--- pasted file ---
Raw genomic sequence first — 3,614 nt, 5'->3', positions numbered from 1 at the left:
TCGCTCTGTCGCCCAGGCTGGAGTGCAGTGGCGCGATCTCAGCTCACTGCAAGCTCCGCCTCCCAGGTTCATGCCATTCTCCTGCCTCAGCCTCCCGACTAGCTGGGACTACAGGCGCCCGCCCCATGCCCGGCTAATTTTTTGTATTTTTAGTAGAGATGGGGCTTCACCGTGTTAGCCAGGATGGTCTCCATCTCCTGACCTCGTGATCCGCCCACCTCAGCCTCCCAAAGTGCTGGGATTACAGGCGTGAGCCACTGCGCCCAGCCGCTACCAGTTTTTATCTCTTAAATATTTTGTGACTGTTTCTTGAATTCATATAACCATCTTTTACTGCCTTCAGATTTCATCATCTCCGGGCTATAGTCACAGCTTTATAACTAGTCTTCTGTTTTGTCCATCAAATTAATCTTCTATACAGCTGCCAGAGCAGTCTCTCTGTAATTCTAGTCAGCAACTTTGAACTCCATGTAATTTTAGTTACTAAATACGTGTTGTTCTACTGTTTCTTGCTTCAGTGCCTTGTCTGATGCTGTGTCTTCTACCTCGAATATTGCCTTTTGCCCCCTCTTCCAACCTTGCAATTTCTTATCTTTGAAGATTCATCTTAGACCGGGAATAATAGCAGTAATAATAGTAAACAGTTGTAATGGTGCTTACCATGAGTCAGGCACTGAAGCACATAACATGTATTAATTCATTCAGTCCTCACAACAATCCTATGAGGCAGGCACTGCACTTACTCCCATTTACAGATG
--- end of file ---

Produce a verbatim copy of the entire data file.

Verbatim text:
Raw genomic sequence first — 3,614 nt, 5'->3', positions numbered from 1 at the left:
TCGCTCTGTCGCCCAGGCTGGAGTGCAGTGGCGCGATCTCAGCTCACTGCAAGCTCCGCCTCCCAGGTTCATGCCATTCTCCTGCCTCAGCCTCCCGACTAGCTGGGACTACAGGCGCCCGCCCCATGCCCGGCTAATTTTTTGTATTTTTAGTAGAGATGGGGCTTCACCGTGTTAGCCAGGATGGTCTCCATCTCCTGACCTCGTGATCCGCCCACCTCAGCCTCCCAAAGTGCTGGGATTACAGGCGTGAGCCACTGCGCCCAGCCGCTACCAGTTTTTATCTCTTAAATATTTTGTGACTGTTTCTTGAATTCATATAACCATCTTTTACTGCCTTCAGATTTCATCATCTCCGGGCTATAGTCACAGCTTTATAACTAGTCTTCTGTTTTGTCCATCAAATTAATCTTCTATACAGCTGCCAGAGCAGTCTCTCTGTAATTCTAGTCAGCAACTTTGAACTCCATGTAATTTTAGTTACTAAATACGTGTTGTTCTACTGTTTCTTGCTTCAGTGCCTTGTCTGATGCTGTGTCTTCTACCTCGAATATTGCCTTTTGCCCCCTCTTCCAACCTTGCAATTTCTTATCTTTGAAGATTCATCTTAGACCGGGAATAATAGCAGTAATAATAGTAAACAGTTGTAATGGTGCTTACCATGAGTCAGGCACTGAAGCACATAACATGTATTAATTCATTCAGTCCTCACAACAATCCTATGAGGCAGGCACTGCACTTACTCCCATTTACAGATG